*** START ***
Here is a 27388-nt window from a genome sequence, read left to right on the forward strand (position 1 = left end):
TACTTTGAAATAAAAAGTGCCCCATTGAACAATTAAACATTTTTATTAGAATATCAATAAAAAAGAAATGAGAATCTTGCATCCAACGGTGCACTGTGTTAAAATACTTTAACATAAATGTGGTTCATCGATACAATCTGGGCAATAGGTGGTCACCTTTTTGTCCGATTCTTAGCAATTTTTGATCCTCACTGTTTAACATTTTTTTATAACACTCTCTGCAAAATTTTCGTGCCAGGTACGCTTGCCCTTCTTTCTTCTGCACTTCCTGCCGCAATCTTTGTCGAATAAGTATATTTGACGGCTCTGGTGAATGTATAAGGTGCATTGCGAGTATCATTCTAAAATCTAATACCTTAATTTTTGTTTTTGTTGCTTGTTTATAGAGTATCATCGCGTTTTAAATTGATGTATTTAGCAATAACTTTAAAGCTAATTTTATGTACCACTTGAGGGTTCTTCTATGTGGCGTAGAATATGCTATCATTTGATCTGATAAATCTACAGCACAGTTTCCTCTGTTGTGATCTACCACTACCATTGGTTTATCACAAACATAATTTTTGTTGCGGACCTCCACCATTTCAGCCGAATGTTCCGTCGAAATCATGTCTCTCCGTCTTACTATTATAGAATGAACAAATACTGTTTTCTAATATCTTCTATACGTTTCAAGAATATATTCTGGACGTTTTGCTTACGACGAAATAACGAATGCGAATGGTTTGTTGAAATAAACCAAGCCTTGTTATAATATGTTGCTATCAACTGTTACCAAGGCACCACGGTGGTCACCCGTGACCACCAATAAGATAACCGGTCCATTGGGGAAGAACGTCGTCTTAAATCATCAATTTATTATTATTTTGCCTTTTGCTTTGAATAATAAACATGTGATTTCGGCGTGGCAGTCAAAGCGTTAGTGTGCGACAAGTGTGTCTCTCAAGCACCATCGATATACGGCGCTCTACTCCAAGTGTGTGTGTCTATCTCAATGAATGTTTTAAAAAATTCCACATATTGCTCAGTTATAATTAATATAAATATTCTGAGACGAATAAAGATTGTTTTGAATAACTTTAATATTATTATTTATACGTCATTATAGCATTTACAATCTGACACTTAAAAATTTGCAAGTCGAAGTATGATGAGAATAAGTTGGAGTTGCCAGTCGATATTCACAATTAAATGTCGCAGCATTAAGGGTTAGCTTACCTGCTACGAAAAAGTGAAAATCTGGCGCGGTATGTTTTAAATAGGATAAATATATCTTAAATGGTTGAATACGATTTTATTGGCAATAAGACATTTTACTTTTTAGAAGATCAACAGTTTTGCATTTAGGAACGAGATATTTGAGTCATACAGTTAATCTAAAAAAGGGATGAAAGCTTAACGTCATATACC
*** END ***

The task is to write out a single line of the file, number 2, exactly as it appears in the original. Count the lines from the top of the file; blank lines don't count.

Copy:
TACTTTGAAATAAAAAGTGCCCCATTGAACAATTAAACATTTTTATTAGAATATCAATAAAAAAGAAATGAGAATCTTGCATCCAACGGTGCACTGTGTTAAAATACTTTAACATAAATGTGGTTCATCGATACAATCTGGGCAATAGGTGGTCACCTTTTTGTCCGATTCTTAGCAATTTTTGATCCTCACTGTTTAACATTTTTTTATAACACTCTCTGCAAAATTTTCGTGCCAGGTACGCTTGCCCTTCTTTCTTCTGCACTTCCTGCCGCAATCTTTGTCGAATAAGTATATTTGACGGCTCTGGTGAATGTATAAGGTGCATTGCGAGTATCATTCTAAAATCTAATACCTTAATTTTTGTTTTTGTTGCTTGTTTATAGAGTATCATCGCGTTTTAAATTGATGTATTTAGCAATAACTTTAAAGCTAATTTTATGTACCACTTGAGGGTTCTTCTATGTGGCGTAGAATATGCTATCATTTGATCTGATAAATCTACAGCACAGTTTCCTCTGTTGTGATCTACCACTACCATTGGTTTATCACAAACATAATTTTTGTTGCGGACCTCCACCATTTCAGCCGAATGTTCCGTCGAAATCATGTCTCTCCGTCTTACTATTATAGAATGAACAAATACTGTTTTCTAATATCTTCTATACGTTTCAAGAATATATTCTGGACGTTTTGCTTACGACGAAATAACGAATGCGAATGGTTTGTTGAAATAAACCAAGCCTTGTTATAATATGTTGCTATCAACTGTTACCAAGGCACCACGGTGGTCACCCGTGACCACCAATAAGATAACCGGTCCATTGGGGAAGAACGTCGTCTTAAATCATCAATTTATTATTATTTTGCCTTTTGCTTTGAATAATAAACATGTGATTTCGGCGTGGCAGTCAAAGCGTTAGTGTGCGACAAGTGTGTCTCTCAAGCACCATCGATATACGGCGCTCTACTCCAAGTGTGTGTGTCTATCTCAATGAATGTTTTAAAAAATTCCACATATTGCTCAGTTATAATTAATATAAATATTCTGAGACGAATAAAGATTGTTTTGAATAACTTTAATATTATTATTTATACGTCATTATAGCATTTACAATCTGACACTTAAAAATTTGCAAGTCGAAGTATGATGAGAATAAGTTGGAGTTGCCAGTCGATATTCACAATTAAATGTCGCAGCATTAAGGGTTAGCTTACCTGCTACGAAAAAGTGAAAATCTGGCGCGGTATGTTTTAAATAGGATAAATATATCTTAAATGGTTGAATACGATTTTATTGGCAATAAGACATTTTACTTTTTAGAAGATCAACAGTTTTGCATTTAGGAACGAGATATTTGAGTCATACAGTTAATCTAAAAAAGGGATGAAAGCTTAACGTCATATACC